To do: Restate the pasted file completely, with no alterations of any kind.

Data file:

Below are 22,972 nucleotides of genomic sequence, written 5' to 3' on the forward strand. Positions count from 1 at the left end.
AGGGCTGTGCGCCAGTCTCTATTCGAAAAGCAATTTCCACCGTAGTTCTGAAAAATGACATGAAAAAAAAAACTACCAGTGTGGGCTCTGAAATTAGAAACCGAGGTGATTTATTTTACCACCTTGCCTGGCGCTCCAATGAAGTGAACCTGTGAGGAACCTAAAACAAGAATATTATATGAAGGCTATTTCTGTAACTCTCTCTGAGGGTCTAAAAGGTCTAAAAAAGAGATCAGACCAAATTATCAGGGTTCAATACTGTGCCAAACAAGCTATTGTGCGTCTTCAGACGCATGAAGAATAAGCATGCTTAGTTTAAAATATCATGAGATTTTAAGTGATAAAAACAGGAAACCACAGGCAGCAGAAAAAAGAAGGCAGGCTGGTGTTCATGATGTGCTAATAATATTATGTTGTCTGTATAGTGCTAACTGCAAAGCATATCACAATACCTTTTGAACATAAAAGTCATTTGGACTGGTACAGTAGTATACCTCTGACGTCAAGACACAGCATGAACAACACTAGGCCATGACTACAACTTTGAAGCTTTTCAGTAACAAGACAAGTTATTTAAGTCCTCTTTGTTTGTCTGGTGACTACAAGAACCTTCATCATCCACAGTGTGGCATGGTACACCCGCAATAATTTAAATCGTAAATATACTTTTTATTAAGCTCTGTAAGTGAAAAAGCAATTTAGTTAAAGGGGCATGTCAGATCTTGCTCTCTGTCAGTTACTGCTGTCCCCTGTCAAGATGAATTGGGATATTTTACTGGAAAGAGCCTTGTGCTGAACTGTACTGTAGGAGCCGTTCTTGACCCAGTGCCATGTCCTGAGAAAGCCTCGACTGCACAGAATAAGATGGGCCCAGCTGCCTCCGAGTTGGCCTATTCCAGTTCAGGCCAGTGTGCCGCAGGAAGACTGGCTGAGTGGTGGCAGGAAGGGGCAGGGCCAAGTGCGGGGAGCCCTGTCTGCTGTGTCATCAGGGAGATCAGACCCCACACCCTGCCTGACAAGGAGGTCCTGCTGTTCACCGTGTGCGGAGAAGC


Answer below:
Below are 22,972 nucleotides of genomic sequence, written 5' to 3' on the forward strand. Positions count from 1 at the left end.
AGGGCTGTGCGCCAGTCTCTATTCGAAAAGCAATTTCCACCGTAGTTCTGAAAAATGACATGAAAAAAAAAACTACCAGTGTGGGCTCTGAAATTAGAAACCGAGGTGATTTATTTTACCACCTTGCCTGGCGCTCCAATGAAGTGAACCTGTGAGGAACCTAAAACAAGAATATTATATGAAGGCTATTTCTGTAACTCTCTCTGAGGGTCTAAAAGGTCTAAAAAAGAGATCAGACCAAATTATCAGGGTTCAATACTGTGCCAAACAAGCTATTGTGCGTCTTCAGACGCATGAAGAATAAGCATGCTTAGTTTAAAATATCATGAGATTTTAAGTGATAAAAACAGGAAACCACAGGCAGCAGAAAAAAGAAGGCAGGCTGGTGTTCATGATGTGCTAATAATATTATGTTGTCTGTATAGTGCTAACTGCAAAGCATATCACAATACCTTTTGAACATAAAAGTCATTTGGACTGGTACAGTAGTATACCTCTGACGTCAAGACACAGCATGAACAACACTAGGCCATGACTACAACTTTGAAGCTTTTCAGTAACAAGACAAGTTATTTAAGTCCTCTTTGTTTGTCTGGTGACTACAAGAACCTTCATCATCCACAGTGTGGCATGGTACACCCGCAATAATTTAAATCGTAAATATACTTTTTATTAAGCTCTGTAAGTGAAAAAGCAATTTAGTTAAAGGGGCATGTCAGATCTTGCTCTCTGTCAGTTACTGCTGTCCCCTGTCAAGATGAATTGGGATATTTTACTGGAAAGAGCCTTGTGCTGAACTGTACTGTAGGAGCCGTTCTTGACCCAGTGCCATGTCCTGAGAAAGCCTCGACTGCACAGAATAAGATGGGCCCAGCTGCCTCCGAGTTGGCCTATTCCAGTTCAGGCCAGTGTGCCGCAGGAAGACTGGCTGAGTGGTGGCAGGAAGGGGCAGGGCCAAGTGCGGGGAGCCCTGTCTGCTGTGTCATCAGGGAGATCAGACCCCACACCCTGCCTGACAAGGAGGTCCTGCTGTTCACCGTGTGCGGAGAAGC